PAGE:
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Year : 2018  |  Volume : 10  |  Issue : 1  |  Page : 25-31

Evaluation of risk factors and treatment outcome of microbial keratitis in a tertiary eye center

1 Department of Ophthalmology, Mechi Eye Hospital, Jhapa, Nepal
2 B.P Koirala Lions Centre for Ophthalmic Studies, Institute of Medicine, Tribhuvan University Teaching Hospital, Kathmandu, Nepal

Correspondence Address:
Simanta Khadka
Mechi Eye Hospital, Birtamode-9, Jhapa, Nepal

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Source of Support: None, Conflict of Interest: None

DOI: 10.4103/sjopthal.sjopthal_5_18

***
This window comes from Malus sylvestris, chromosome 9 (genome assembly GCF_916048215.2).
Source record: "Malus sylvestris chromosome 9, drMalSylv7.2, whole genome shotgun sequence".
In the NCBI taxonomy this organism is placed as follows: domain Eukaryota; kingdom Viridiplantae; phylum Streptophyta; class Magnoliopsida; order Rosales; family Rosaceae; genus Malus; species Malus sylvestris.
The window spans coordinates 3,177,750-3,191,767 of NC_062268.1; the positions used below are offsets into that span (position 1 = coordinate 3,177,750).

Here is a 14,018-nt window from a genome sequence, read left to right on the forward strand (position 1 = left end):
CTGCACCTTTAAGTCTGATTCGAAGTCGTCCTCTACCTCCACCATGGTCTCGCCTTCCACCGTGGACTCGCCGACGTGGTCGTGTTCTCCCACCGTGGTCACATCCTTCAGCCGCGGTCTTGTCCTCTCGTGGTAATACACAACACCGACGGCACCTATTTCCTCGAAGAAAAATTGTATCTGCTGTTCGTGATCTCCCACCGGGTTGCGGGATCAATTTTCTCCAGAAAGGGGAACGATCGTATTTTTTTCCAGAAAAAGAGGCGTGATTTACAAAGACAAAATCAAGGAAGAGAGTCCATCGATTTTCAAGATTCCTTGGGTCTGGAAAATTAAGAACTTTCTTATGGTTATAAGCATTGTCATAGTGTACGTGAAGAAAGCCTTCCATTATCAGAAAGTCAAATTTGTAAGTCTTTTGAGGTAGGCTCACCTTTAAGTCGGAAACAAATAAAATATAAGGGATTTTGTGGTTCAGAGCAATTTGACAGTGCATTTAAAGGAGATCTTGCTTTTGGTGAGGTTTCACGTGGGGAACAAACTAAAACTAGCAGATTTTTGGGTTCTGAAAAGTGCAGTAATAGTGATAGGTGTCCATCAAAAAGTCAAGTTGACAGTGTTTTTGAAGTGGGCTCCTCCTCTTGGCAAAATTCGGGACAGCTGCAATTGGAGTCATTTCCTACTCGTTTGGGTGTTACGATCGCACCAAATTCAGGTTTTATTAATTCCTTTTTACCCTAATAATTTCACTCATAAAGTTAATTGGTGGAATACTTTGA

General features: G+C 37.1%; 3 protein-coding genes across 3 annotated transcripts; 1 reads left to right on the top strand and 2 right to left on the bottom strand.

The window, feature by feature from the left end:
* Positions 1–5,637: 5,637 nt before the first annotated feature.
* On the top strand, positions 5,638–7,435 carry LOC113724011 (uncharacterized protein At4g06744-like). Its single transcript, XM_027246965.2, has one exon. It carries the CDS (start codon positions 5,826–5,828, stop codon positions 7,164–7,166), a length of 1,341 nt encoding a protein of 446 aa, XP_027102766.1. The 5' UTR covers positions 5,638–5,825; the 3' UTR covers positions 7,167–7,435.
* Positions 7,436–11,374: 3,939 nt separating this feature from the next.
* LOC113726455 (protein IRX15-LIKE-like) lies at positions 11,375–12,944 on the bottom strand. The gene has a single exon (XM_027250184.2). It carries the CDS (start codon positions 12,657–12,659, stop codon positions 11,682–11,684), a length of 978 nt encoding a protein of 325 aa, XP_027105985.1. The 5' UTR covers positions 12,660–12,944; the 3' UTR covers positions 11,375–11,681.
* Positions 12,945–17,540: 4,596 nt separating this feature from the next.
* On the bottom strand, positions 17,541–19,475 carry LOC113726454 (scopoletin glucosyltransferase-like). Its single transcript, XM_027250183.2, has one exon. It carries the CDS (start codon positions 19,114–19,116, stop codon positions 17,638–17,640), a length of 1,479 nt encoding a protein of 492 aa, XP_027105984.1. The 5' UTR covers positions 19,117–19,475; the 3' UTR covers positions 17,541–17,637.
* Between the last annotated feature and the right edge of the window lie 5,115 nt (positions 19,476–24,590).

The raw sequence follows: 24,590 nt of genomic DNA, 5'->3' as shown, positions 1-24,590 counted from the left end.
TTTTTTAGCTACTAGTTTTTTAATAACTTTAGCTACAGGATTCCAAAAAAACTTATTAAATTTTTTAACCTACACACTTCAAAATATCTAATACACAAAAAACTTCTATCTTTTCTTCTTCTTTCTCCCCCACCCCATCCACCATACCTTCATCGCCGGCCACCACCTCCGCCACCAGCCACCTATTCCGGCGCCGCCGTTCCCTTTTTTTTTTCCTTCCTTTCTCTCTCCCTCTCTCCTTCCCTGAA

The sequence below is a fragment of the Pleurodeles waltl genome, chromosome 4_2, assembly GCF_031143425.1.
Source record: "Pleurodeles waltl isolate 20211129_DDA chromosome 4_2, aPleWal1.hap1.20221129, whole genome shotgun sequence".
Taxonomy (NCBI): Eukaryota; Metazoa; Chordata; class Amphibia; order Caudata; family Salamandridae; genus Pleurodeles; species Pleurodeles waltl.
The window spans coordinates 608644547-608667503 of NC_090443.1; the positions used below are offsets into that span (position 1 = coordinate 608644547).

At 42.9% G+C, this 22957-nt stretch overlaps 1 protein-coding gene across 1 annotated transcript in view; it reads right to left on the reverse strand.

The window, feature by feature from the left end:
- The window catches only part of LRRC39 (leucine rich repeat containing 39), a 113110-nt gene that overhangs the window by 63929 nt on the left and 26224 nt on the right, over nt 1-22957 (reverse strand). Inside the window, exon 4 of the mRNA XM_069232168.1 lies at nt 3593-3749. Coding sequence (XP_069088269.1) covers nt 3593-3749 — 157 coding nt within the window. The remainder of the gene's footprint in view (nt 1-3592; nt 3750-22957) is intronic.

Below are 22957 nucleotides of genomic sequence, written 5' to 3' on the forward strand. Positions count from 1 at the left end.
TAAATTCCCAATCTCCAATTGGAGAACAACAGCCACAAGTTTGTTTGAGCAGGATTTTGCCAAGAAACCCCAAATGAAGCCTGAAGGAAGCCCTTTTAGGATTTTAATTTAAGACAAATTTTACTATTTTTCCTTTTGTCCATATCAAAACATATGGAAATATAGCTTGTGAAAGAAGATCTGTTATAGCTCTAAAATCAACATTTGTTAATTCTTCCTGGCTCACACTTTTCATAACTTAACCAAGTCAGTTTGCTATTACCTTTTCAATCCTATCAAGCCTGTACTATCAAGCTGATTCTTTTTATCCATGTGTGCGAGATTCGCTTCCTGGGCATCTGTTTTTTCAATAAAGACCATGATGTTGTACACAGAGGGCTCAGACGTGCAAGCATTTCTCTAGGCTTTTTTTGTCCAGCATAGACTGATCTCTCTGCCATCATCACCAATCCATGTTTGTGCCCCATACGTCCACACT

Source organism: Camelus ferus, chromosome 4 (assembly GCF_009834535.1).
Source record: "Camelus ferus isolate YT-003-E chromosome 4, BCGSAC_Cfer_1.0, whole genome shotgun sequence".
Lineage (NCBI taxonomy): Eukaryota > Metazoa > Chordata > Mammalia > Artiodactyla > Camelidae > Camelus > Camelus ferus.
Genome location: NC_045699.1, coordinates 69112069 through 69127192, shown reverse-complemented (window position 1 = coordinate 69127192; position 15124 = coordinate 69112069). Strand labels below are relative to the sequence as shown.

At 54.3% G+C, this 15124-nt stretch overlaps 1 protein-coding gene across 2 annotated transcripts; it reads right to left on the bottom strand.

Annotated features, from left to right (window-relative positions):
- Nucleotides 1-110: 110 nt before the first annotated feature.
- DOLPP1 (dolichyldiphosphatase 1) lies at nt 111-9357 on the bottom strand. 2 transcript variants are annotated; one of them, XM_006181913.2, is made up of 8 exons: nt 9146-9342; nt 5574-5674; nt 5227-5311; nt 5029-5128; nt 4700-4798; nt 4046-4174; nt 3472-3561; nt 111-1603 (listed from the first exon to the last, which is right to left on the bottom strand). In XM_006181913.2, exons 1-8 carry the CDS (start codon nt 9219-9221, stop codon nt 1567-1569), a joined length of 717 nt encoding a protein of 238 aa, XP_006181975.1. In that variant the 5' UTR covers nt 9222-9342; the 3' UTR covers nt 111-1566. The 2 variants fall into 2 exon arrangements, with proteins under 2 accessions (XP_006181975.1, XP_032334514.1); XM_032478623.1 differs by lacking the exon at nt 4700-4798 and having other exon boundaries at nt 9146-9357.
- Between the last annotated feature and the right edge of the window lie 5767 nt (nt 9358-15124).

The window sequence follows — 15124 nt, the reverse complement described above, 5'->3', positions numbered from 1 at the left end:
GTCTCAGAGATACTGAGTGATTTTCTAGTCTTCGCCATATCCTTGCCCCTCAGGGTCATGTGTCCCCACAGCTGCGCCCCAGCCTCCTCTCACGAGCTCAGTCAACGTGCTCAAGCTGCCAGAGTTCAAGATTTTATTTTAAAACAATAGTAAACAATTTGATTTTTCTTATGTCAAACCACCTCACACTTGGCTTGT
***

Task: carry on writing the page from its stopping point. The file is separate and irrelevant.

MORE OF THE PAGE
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Purpose: To evaluate the risk factors and treatment outcome of microbial keratitis in a tertiary eye care centre. Methods: A hospital based prospective study in clinically diagnosed cases with microbial keratitis were enrolled. Corneal scrapes taken and subjected to direct microscopy and culture. Empirical treatment initiated following smear report and definitive treatment commenced after culture and sensitivity report. Patients were followed up for 3 months. Treatment outcome was assessed on the basis of signs of healing, scar formation, necessity of surgical intervention and severe complications. Results: A total of 95 patients were included. Microbial keratitis was common in the age group of 51-60 years with male preponderance. It was common in people involved in agricultural works, and frequent during the agricultural season of monsoon and spring. Among the predisposing factors, history of ocular trauma with vegetative matter is common. Majority presented before 14 days of onset of symptoms and also had history of prior treatment. Organisms were identified under direct microscopy in (38.9%) of cases and isolated in (51.6%) in culture medium. Streptococcus pneumoniae (22.1%) and Aspergillus (7.3%) were the most common bacterial and fungal isolate respectively. In vitro antibiotic sensitivity demonstrated bacteria were most sensitive to ofloxacin. A total of (75.8%) patients achieved complete healing whereas (10.5%) required surgical intervention. Conclusion: Early presentation, medication compliance and timely intervention can lead to good clinical and visual outcome in patients with microbial keratitis.

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